A Little History of the Shamrock
Learn some fun facts about shamrock, Ireland’s national plant. Plus some great ideas for shamrock based edible goodies from our Good Food Ireland members, just in time for Saint Patrick’s Day!
Shamrock is the seasonal plant of the moment! Now in the shops, in time for Saint Patrick’s Day this Thursday, March 17th. To get you in the mood, we’re rockin’ the shamrock with some fun facts about this wild plant:
- Shamrock is considered the national plant of Ireland. So embedded is this little plant in Irish legend, it is said by some that wild shamrock won’t actually grow outside the Emerald Isle.
- Shamrock is a type of clover.
- Its name is taken from the Irish word ‘seamrog’, meaning ‘little or young clover’
- There is some discussion regarding the proper scientific name for real Irish shamrock. Recorded names include Trifolium dubium (lesser clover) and Trifolium repens (white clover), which is the species generally on sale this time of year. Trifolium is the genus, which refers to the three-leaved formation of shamrock.
- Saint Patrick is said to have used shamrock to illustrate the Holy Trinity of Father, Son and Holy Ghost when he first began to convert the Irish to Christianity. Which is why it is inextricably linked to the Saint.
- The Saint Patrick’s Day tradition of ‘Drowning the Shamrock’, involves putting a clump of the green stuff into the last shot of whiskey of the night on March 17th. The glass is raised, the Saint toasted at the end of a wonderful day of celebration, and the whiskey drunk through the shamrock. Then everyone goes home. Allegedly…
- Shamrock, like many wild plants, was traditionally used for medicinal reasons. It was often boiled and mixed with pork fat to treat inflammation of the joints.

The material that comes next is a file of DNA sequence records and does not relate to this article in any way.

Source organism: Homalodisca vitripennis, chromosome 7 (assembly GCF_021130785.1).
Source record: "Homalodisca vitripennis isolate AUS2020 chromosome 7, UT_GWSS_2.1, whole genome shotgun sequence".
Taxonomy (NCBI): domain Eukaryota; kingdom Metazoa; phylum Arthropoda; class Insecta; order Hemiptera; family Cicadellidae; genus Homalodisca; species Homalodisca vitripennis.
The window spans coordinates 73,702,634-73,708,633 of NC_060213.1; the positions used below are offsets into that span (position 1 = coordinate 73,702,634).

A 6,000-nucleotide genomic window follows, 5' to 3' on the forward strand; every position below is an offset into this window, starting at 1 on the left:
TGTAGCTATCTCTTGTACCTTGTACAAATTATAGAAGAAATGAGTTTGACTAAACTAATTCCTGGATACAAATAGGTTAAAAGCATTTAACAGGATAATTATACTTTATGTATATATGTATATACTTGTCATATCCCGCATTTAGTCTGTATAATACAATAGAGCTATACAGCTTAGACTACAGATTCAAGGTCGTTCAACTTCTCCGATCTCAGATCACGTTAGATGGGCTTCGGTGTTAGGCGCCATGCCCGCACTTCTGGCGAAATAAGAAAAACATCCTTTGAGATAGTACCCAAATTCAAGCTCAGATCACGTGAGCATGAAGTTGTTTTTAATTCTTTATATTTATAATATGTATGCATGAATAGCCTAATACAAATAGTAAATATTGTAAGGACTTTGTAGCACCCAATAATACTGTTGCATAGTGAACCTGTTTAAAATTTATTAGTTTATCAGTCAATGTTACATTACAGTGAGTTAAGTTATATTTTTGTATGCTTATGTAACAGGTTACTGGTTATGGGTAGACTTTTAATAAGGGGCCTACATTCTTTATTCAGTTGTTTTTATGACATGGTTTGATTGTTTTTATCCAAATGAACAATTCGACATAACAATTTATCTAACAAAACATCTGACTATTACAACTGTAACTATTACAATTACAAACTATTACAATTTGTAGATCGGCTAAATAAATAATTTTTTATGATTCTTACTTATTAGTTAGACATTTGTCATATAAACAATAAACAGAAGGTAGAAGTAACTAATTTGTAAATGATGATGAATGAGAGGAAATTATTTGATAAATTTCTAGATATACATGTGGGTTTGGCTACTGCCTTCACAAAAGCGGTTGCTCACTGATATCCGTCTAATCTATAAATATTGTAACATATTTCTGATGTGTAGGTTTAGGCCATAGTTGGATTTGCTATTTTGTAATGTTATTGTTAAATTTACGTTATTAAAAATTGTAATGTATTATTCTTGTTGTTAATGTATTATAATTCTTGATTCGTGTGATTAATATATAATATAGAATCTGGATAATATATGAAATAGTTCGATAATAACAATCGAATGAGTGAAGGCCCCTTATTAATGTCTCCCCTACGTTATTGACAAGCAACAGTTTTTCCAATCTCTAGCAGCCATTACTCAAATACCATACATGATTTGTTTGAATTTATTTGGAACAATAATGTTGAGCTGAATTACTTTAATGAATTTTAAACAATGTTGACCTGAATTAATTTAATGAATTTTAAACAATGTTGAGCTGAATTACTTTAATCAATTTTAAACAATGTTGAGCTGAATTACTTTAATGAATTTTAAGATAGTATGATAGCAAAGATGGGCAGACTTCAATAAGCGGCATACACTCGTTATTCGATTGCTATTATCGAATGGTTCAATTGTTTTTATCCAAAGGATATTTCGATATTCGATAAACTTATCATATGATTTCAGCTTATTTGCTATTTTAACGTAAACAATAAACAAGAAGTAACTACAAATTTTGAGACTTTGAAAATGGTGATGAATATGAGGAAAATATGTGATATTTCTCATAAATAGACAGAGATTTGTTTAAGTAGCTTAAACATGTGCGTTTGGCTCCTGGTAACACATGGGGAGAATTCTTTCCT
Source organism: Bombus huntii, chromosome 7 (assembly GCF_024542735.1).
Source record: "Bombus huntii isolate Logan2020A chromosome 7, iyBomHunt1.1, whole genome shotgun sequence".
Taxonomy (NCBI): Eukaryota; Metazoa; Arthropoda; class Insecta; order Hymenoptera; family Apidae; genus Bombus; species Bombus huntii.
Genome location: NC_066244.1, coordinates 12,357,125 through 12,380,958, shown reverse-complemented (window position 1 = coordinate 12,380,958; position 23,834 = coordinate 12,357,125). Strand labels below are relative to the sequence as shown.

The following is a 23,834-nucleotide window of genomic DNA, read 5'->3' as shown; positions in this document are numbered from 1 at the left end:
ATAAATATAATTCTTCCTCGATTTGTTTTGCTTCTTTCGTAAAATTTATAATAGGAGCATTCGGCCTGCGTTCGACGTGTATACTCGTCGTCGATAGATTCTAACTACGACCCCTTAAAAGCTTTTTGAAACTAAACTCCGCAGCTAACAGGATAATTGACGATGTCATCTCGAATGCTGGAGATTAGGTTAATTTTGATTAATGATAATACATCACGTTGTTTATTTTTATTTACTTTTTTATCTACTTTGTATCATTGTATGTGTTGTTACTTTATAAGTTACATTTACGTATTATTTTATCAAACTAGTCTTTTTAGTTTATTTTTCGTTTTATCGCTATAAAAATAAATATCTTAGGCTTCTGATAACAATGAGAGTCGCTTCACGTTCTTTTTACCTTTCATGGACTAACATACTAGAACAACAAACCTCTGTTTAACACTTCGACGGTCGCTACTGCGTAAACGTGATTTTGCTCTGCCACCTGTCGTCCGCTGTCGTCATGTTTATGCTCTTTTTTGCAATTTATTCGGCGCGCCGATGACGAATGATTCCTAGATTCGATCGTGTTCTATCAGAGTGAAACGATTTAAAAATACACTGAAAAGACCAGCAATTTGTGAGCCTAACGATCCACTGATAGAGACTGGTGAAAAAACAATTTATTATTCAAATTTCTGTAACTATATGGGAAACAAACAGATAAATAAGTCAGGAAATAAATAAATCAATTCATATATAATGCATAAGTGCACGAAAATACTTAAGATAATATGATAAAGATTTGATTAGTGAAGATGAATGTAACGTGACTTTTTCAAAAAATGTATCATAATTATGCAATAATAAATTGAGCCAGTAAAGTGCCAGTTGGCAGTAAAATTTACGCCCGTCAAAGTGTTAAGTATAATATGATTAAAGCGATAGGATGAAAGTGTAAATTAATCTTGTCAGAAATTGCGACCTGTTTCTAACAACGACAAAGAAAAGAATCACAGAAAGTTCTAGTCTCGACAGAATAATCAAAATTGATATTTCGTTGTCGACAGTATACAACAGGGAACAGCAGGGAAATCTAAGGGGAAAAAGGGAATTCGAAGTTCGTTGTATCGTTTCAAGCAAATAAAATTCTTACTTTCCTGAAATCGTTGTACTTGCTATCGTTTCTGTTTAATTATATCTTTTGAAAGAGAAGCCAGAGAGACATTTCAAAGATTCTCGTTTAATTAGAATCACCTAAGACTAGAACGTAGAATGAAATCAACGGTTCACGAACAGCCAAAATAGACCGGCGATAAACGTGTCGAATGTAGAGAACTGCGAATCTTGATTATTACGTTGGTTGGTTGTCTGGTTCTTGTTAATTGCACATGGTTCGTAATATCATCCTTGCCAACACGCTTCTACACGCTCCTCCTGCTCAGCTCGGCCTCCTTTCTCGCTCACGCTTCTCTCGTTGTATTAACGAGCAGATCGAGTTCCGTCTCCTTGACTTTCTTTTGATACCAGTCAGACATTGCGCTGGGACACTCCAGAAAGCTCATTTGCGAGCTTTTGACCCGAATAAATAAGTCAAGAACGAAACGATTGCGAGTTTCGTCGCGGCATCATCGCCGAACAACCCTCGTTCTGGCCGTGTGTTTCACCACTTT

- The President of the United States is always presented with a bowl of shamrock on Saint Patrick’s Day. This tradition began in 1952, when a box of shamrock was brought to the White House by the Irish Ambassador John Joseph Hearne, as a gift to President Harry Truman, who was not at home to receive it. The shamrock was left with a member of the President’s staff. Humble beginnings gave birth to what is now an official ceremony which takes place every year. Every March 17th, shamrock is now presented to the President personally by Ireland’s Taoiseach.
Now you know a bit about the plant, let’s whet your appetite with some lovely shamrock goodies to eat:
Keogh’s Shamrock and Sour Cream Crisps are flavoured with wild shamrock. A seasonal speciality from the family farm in North County Dublin, where every potato for these crisps can be tracked from field to bag with the Keogh SpudNav!
Seymour’s Biscuits make a special Shamrock Shortbread for this time of year. Real Bandon butter goes into these melt in the mouth hand-made biscuits from West Cork. A delicious treat on Saint Patrick’s Day.
Our chocolatiers make their own chocolate shaped shamrocks from best quality chocolate. Perfect as gifts for a chocolate lover you know!